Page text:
The other great appeal lies in the way in which the honor of both hero and heroine heightens the value of the actions in each as they come to resolution of their love for each other. Elizabeth’s honor is further adorned by the love of a man of Darcy’s distinction and the lengths to which he goes to win her regard. Darcy’s honor is heightened by the love of a woman “worthy of being pleased,” who has proven immune to compromise and is sensible of the great efforts he has made to correct his flaws. To be so valued is a heady thing in any age.

 .       There are lots of movie adaptation of Austen novels and  films which  are Austen-inpired. Have all these adaptations contributed to bring more people to read the books or to the fact that the new contemporary audience is satisfied with making the acquaintance with Austen characters and plots only through them without ever reading the originals?
I’m sure, for many people, the films are enough, especially when the adaptations have been faithful to the book. But, it has been my experience that those who have read my novels first, go back to the original either for the first time or with renewed enthusiasm because now, they say, they “understand it better.” Because of Austen’s style and the two hundred year gap in culture, we’ve needed the movies to give us the cues for what is happening or being discussed in the novels. It appears from the sales figures, that Austen’s original novels are being read in extraordinary numbers.

Have all these films distorted the real nature of Austen’s work or contributed to their popularity?
I think that the films have both distorted the real nature of Austen’s work and contributed to their popularity, but not every one has done both!

We've recently celebrated Jane’s birthday here on My Jane Austen Book Club and all over the Austen-dedicated blogosphere. Did you do anything special?
I celebrated Jane’s birthday by posting a note of deep appreciation for her at my Facebook account and publishing my fourth book—Young Master Darcy!

Thanks a lot, Pamela for finding the time to be my guest and answer my questions. It's been a great pleasure!
Good luck to all our readers in the giveaway of Young Master Darcy.


Anonymous said...

Great interview!
I'm curious about Darcy's young life and I could never guess we'd see Georgianna as a baby girl in 'Young Master Darcy'.

Linda said...

What an interesting interview! I have not read the author's series about Mr. Darcy, but I'm adding them to my wish list right away. And, I agree that Colin Firth is the best Mr. Darcy. Thanks for the giveaway.

Tonya said...

This was a very informative interview. I'm curious about reading this and excited too. Thank you so much for this giveaway.

Unknown said...

I agree: Firth, Firth, Firth!
Sounds like an intresting book.

Misha said...

Awesome interview! The premise of the book sounds fascinating. Young Mr Darcy will be inteesting to read about.

Claudia said...

Hi Pamela! Thanks for this rich interview, I've found it very inspiring. I would like only to say that in my opinion the Austen novel which is hardest to a modern audience is "Northanger Abbey" because, though the plot is simple and the book is pretty short, you need a good background of Gothic novels to enjoy it fully. Infact I've read NA two times, and the latter was much more satisfying because I had read "Udolpho" and other Radcliffe works.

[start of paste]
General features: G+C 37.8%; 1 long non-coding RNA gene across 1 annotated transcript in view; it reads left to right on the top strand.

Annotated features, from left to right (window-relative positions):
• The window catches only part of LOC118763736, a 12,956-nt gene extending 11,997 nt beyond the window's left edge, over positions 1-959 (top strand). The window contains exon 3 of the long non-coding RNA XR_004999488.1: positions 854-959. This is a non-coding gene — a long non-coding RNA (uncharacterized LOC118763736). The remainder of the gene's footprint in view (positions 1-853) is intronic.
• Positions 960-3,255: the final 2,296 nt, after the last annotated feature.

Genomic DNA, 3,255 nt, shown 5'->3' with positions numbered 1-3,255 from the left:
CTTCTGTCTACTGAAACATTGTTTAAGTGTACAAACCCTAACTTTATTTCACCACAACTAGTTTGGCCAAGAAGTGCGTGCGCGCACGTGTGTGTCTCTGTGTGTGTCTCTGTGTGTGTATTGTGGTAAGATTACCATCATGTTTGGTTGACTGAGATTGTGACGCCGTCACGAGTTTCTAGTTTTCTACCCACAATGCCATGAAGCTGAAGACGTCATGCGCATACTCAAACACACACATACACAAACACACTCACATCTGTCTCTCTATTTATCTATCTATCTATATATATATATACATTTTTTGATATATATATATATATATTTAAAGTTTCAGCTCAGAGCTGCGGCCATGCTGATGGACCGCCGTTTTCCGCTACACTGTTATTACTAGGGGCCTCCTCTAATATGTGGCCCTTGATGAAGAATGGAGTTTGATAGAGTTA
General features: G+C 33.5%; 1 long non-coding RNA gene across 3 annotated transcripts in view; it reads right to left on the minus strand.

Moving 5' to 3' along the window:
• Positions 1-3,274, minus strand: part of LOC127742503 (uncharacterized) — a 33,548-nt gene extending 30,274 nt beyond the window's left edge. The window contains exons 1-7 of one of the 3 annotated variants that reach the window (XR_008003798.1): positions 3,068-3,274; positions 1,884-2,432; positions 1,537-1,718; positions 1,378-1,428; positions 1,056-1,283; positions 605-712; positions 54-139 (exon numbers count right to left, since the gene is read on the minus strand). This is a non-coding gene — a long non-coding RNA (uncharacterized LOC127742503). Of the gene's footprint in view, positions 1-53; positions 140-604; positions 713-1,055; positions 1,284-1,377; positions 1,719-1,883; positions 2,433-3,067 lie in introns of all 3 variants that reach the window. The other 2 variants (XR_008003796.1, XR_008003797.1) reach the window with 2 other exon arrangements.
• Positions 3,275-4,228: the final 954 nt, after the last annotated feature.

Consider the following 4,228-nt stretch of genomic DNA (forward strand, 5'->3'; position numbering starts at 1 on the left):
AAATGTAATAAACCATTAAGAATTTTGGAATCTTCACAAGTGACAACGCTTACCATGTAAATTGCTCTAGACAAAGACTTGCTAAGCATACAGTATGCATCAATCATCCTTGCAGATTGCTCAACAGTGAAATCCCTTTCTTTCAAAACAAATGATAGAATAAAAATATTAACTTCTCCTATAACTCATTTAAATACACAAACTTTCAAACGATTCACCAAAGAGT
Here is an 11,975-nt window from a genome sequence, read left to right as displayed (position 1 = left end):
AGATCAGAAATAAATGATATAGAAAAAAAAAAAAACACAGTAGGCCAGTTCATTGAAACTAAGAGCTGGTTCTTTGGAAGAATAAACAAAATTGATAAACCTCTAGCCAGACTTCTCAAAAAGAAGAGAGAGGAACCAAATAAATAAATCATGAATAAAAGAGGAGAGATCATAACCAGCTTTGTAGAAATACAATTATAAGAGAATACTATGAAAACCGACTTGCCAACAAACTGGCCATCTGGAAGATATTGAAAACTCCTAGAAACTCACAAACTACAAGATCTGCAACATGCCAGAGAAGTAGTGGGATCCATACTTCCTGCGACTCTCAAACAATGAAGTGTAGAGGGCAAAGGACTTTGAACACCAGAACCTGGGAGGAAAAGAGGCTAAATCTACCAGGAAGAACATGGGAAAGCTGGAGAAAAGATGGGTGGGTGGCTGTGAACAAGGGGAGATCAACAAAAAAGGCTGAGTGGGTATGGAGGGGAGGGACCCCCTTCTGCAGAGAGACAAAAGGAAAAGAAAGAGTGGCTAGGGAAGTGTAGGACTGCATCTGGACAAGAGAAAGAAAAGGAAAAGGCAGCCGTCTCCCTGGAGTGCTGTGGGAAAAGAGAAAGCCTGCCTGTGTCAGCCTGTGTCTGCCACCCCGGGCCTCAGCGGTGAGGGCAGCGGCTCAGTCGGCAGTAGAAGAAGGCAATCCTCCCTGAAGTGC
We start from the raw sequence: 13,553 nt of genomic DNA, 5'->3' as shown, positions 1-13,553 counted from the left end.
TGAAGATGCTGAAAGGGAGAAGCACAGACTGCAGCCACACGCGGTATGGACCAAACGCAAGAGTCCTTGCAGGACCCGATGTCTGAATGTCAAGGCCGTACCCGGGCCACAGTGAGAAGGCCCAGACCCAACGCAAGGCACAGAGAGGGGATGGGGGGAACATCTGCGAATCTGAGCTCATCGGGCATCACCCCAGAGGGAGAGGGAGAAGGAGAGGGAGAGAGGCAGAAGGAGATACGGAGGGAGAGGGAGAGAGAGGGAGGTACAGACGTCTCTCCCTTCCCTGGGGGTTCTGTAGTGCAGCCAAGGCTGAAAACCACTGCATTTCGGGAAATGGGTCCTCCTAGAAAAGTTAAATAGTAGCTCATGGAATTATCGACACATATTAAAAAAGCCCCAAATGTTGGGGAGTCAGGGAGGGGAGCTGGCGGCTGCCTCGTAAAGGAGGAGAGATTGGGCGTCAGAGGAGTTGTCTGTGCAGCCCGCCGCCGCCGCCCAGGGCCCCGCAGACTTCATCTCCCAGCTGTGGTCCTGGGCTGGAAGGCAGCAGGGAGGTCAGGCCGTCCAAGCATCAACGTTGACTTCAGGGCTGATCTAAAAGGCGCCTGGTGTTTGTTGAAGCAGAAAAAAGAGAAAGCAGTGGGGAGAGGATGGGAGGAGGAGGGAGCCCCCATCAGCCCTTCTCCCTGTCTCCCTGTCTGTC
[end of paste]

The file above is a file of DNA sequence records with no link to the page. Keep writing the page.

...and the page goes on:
Apart from this, I totally agree with you about Darcy and, as a fan, I have to say with you... Firth, Firth, Firth !!!


Monica said...

Very nice and interesting interview. I am currently reading the first book of the Darcy trilogy and enjoying it very much. I am pleased that there is so much Jane Austen related material still to be discovered by me. It's a never ending story! :-)
Thank you,

Lúthien84 said...

Great interview. I have read Pamela's first book in the Darcy, Fitwilliam series and I love it. Still reading the second book though.

Please enter me for this giveaway. Tq


Mystica said...

Thanks for a great interview. Please count me in for this giveaway.


Anonymous said...

I enjoyed the interview very much with Pamela Aidan. I have read all three in her series and enjoyed every one. I've actually read them several times. They were the first I read and they set a standard for what I was looking for in future reading. I would not have known what to look for otherwise. I think it's a great giveaway idea. I don't think Ms. Aidan is as well known as some of her counterparts and I think this is a lovely way to make that happen.
schafsue at gmail dot com

buddyt said...

Nobody does costume historicals better than the BBC !

I have read quite a few of the latest Austen follow up and enjoyed most of them but not any of Pamela's as yet.

This sounds like a good place to start.

Question for Pamela. Why do you think there hasn't been an overflow from Jane Austen to some of the other female writers such as the Bronte Sisters ?

Thanks for the giveaway.

Carol T

buddytho {at} gmail DOT com